Hence the final chapter 1. What Sarah pointed out was now Chapter 1 was fixed, the rest of the book needed fixing along the same lines. Major rewrite!
It’s been much publicised that you’re a debut author who landed a “major six figure deal” – has life changed so far and how does it feel to be on the way to “making it” as a successful author?
Making it will only be decided five, ten years from now, if I’m still writing. So all the usual anxieties are still in place. I’ve been given a fantastic start and being able to give up the day job has been a god-send. Life has changed amazingly. I get to work from home, see my kids more and get paid to make things up! It really doesn’t suck.
This may sound bizarre but the money aspect is kind of secondary. Thinking on it only distracts from the job in hand, which is writing something people will get sucked into and love. The only way a stranger will love your work is if you love it too. That’s why cynical ‘writing by numbers’ will never work. There are writers who are safe within their comfort zones and churn the same book out year after year. You love them because they’re familiar, but the passion has gone. I’m still at the stage where it’s exciting, it’s an adventure and I still feel I’m doing it by the seat of my pants. That semi-panic keeps the edge to the story. It’s frightening but exhilarating.
The Knights Templar are proving to be a popular theme at the moment; Tormud, The Templar’s Apprentice, the first book in a series by Kat Black, was published in February. Have you had a chance to read it and (odious as comparisons are) how did you feel it compares to what you have done?
I was half-way through an early draft of DK when I came across the Da Vinci Code. I thought that the Templar thing would have come and gone before I hit the shelves. But it kept on going. I was worried about the glut of Templar books, to be honest.
I’ve tried hard to avoid reading other Templar books there’s just too many of them to keep track of what’s out there! So alas, haven’t read Tormud.
Now of course any supernatural tale is being compared with Stephenie Meyer, just proving there’s nothing new under the sun.
The sequel to The Devil’s Kiss, The Dark Goddess is due for publication next year. Can you tell us a little about it?
I’ve wanted to write a dark fairy tale story for years. I love Russian myths, especially Baba Yaga, the ancient witch, who is an especially powerful female myth figure. ‘Women who run with wolves’ by Clarissa Pinkola Estes and the works of Angela Carter have both heavily influenced the theme and tone of Book 2. So we move Billi out of London and drop her in wintery Russia.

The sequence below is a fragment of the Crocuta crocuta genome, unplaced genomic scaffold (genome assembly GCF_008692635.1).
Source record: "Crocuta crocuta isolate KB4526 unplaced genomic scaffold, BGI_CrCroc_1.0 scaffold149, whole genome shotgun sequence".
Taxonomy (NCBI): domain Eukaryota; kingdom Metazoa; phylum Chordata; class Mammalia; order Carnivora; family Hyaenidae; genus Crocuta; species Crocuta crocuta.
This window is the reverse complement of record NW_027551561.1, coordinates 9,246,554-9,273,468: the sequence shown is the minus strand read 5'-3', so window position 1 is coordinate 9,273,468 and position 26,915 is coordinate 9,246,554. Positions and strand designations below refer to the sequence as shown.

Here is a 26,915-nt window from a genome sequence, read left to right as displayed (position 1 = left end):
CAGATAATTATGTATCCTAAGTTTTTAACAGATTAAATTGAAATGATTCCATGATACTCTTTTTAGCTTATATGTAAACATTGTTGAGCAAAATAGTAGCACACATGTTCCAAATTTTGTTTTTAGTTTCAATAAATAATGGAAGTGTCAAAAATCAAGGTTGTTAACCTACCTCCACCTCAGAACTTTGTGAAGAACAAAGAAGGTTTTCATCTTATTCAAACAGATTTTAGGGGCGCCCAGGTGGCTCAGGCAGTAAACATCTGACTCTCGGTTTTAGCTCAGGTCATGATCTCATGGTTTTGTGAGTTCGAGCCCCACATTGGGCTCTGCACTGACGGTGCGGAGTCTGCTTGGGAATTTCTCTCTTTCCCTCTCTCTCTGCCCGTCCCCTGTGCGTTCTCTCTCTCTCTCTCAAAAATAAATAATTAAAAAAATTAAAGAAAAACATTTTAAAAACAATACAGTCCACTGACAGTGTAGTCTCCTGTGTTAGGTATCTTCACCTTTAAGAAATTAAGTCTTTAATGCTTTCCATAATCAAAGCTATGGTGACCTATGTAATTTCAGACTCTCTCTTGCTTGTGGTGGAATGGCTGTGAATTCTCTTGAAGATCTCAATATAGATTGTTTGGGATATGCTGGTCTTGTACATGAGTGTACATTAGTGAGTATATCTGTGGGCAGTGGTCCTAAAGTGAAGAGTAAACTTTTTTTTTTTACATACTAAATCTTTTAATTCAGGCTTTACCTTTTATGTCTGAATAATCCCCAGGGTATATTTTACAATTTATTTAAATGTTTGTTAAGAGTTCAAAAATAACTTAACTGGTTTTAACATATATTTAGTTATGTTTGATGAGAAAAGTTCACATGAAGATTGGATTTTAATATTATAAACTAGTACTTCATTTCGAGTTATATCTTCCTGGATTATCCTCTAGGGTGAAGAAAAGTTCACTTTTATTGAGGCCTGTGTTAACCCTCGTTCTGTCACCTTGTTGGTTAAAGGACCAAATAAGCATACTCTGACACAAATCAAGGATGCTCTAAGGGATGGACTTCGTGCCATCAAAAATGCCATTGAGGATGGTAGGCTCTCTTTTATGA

The emphasis is to balance out the ‘male’ influence in Book 1 -- Billi’s companions are exclusively male -- and put her into a powerful female environment. In addition I wanted a protagonist who is very right in her ambitions, and the internal conflict Billi has is the realization she’s on the wrong side, but cannot change that. There’s a theme here that while I write about monsters in the shapes of werewolves, vampires or whatever, Billi discovers her own capacity for monstrosity, she is forced to look at her own ‘humanity’ and doesn’t like what she sees.
Baba Yaga represents the inhuman, not saying she’s evil, but her agenda does not support the idea that the Earth and its resources are there solely for humanity’s benefit. She stands for those who have not prospered with humanity’s domination over nature, i.e everyone and everything else!
Do you anticipate that there will be more adventures for Billi after the Dark Goddess?
That would be great, since I’m very attached to Billi’s world, but I’ve a number of non-Billi stories I’d like a go at first.
You’ve started work on a new series – are you ready to talk a little about what you’re doing?
Oh, nope. There’s not enough in it yet worth talking about! Plus I might still change my mind.
Devil’s Kiss is available for pre-order on Amazon.co.uk and Amazon.com. It will be in stores in the UK on 7th May 2009 and will be released in US stores in September 2009.
Now here’s hoping, that like the cunning devil, we’ve given you enough to tempt you into rushing off to order your copy of Devil’s Kiss right now! Well, what are you waiting for?! You’ll enjoy it, I did!